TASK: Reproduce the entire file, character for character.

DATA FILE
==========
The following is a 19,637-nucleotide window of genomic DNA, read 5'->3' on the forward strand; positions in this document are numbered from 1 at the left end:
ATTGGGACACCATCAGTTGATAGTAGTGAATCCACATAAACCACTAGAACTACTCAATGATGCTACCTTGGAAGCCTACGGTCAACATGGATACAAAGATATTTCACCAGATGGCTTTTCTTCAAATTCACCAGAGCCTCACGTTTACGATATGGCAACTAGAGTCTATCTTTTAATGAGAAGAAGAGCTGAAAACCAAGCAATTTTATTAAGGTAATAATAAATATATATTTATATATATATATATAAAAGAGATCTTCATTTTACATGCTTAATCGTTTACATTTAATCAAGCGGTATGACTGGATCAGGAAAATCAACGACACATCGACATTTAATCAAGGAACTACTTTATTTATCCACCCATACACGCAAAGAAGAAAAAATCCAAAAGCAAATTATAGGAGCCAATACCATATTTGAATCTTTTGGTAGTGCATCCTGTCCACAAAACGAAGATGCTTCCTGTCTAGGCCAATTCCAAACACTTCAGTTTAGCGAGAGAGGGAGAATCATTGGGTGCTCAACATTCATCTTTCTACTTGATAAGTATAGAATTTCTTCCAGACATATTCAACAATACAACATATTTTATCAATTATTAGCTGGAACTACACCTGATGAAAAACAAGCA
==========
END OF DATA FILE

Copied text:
The following is a 19,637-nucleotide window of genomic DNA, read 5'->3' on the forward strand; positions in this document are numbered from 1 at the left end:
ATTGGGACACCATCAGTTGATAGTAGTGAATCCACATAAACCACTAGAACTACTCAATGATGCTACCTTGGAAGCCTACGGTCAACATGGATACAAAGATATTTCACCAGATGGCTTTTCTTCAAATTCACCAGAGCCTCACGTTTACGATATGGCAACTAGAGTCTATCTTTTAATGAGAAGAAGAGCTGAAAACCAAGCAATTTTATTAAGGTAATAATAAATATATATTTATATATATATATATAAAAGAGATCTTCATTTTACATGCTTAATCGTTTACATTTAATCAAGCGGTATGACTGGATCAGGAAAATCAACGACACATCGACATTTAATCAAGGAACTACTTTATTTATCCACCCATACACGCAAAGAAGAAAAAATCCAAAAGCAAATTATAGGAGCCAATACCATATTTGAATCTTTTGGTAGTGCATCCTGTCCACAAAACGAAGATGCTTCCTGTCTAGGCCAATTCCAAACACTTCAGTTTAGCGAGAGAGGGAGAATCATTGGGTGCTCAACATTCATCTTTCTACTTGATAAGTATAGAATTTCTTCCAGACATATTCAACAATACAACATATTTTATCAATTATTAGCTGGAACTACACCTGATGAAAAACAAGCA